• The Handbook of Mineralogy has pages on Clinochrysotile, Orthochrysotile and Parachrysotile, but not on Chrysotile; but they are polytypes of Chrysotile, see (List of minerals (synonyms)).
    • IMA Database of Mineral Properties/ RRUFF Project lists Ottoliniite as a valid mineral, but states that the co-chair of the IMA subcommittee on amphiboles said it isn't a currently approved mineral.
    • Mindat.org gives the chemical formula of some minerals as a range (Ahlfeldite: (Ni,Co)SeO3·2H2O) and then, the same formula differs on the IMA Database of Mineral Properties/ RRUFF Project (Ahlfeldite: NiSe4+O3·2H2O).
  • Ernest Henry Nickel was vice-chairman of the International Mineralogical Association's Commission on New Minerals and Mineral Names (CNMMN), as an australian representative. He and Monte Nichols builded up a mineral database, and with Dorian Smith he listed the unnamed minerals in the literature. And so, he contributed to the expansion of the Strunz Mineralogical Tables (9th ed, 2001) from less than 3,000 species to over 4,000.[13]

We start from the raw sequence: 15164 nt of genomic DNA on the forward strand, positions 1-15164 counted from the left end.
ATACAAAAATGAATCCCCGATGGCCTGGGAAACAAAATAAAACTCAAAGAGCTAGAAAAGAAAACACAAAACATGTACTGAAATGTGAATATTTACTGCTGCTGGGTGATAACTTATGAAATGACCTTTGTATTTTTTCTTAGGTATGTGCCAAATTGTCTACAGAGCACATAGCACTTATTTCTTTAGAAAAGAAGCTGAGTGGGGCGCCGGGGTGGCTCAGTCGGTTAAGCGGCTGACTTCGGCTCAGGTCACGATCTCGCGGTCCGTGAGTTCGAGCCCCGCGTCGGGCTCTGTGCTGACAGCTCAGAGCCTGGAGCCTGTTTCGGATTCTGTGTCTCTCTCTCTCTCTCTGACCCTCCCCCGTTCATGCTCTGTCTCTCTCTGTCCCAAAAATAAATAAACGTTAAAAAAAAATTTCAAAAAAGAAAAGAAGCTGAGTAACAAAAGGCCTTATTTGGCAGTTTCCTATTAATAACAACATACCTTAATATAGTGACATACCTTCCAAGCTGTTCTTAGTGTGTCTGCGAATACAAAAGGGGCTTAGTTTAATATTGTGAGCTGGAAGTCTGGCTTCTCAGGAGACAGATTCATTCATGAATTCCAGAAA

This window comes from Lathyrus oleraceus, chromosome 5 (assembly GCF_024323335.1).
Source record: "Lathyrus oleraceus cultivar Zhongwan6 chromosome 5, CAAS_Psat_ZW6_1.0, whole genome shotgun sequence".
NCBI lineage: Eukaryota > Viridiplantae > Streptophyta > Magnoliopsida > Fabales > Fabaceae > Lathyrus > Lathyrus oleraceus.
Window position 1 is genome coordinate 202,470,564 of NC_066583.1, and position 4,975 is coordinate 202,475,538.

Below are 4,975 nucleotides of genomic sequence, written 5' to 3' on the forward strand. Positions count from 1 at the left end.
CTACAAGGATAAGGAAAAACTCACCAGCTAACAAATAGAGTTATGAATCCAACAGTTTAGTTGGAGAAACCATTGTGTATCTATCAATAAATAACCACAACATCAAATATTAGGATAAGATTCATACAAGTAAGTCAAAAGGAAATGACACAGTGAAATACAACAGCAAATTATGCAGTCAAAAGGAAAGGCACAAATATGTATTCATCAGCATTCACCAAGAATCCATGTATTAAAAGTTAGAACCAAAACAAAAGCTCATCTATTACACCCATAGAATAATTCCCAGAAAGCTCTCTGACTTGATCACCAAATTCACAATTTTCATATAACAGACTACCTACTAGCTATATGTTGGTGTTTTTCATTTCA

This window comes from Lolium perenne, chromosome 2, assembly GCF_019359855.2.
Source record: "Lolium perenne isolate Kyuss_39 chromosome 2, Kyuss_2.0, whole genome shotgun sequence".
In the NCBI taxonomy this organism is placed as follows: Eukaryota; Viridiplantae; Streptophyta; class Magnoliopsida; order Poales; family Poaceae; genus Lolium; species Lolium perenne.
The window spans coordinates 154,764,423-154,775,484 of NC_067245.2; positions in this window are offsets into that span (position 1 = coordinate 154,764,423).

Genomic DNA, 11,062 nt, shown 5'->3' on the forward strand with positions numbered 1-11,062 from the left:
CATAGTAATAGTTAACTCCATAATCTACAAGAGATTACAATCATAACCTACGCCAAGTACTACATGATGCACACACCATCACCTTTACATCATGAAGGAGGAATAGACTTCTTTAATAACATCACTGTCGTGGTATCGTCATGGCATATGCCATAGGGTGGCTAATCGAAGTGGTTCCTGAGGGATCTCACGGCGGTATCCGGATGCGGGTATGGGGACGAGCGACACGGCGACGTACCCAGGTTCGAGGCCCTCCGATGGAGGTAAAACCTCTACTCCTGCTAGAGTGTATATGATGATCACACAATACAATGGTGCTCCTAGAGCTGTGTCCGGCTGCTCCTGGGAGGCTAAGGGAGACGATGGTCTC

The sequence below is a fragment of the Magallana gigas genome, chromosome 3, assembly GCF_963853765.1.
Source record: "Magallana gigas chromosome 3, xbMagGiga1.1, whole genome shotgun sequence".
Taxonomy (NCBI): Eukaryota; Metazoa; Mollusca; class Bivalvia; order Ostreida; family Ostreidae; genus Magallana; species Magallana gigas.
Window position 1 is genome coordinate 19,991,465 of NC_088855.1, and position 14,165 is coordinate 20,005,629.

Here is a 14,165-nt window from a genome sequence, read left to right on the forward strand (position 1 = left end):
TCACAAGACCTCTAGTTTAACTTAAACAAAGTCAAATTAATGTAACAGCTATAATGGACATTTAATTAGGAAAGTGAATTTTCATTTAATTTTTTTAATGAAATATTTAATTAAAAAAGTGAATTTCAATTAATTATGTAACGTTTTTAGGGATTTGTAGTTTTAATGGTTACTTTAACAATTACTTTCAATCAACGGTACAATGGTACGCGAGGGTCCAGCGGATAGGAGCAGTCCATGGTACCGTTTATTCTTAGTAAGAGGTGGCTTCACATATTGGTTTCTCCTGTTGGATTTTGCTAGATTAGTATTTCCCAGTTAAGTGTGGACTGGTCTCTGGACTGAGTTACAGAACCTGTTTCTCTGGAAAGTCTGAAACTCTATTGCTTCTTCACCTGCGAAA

• Some names are not names of minerals anymore, but names of a group of minerals:

See also

DirkvdM rocks.jpg Earth sciences portal

Further reading

  • Gaines, R.V.; Skinner, H.C.; Foord, E.E.; Mason, B.; Rosenzweig, A. (1997). Dana’s New Mineralogy: The System of Mineralogy of James Dwight Dana and Edward Salisbury (8 ed.). New York: Wiley & Sons. pp. 1819. ISBN 978-0471193104. 
  • Strunz, Hugo; Nickel, Ernest H. (2001). Strunz Mineralogical Tables (9 ed.). Stuttgart: Schweizerbart. pp. 869. ISBN 978-3510651887. 
  • Back, M.; Mandarino, J.A. (2008). Fleischer’s Glossary of Mineral Species. Tucson, US-AZ: Mineralogical Record Inc. pp. 346. 
  • Ferraiolo, J.A. (2003). A Systematic Classification of Minerals. Bowie, US-MD. pp. 441. 
  • Deer, William Alexander; Howie, R. A.; Zussman, J. Rock-Forming Minerals Series. The Geological Society. 

Notes

  1. ^ No Webmineral reference
  2. ^ No Webmineral reference
  3. ^ No Handbook of Mineralogy reference
  4. ^ No Webmineral reference

References

  1. ^ a b "Missing Minerals". Elements 3: 360. 2007. http://pubsites.uws.edu.au/ima-cnmnc/missingminerals.doc. 
  2. ^ List of minerals
  3. ^ Handbook of Mineralogy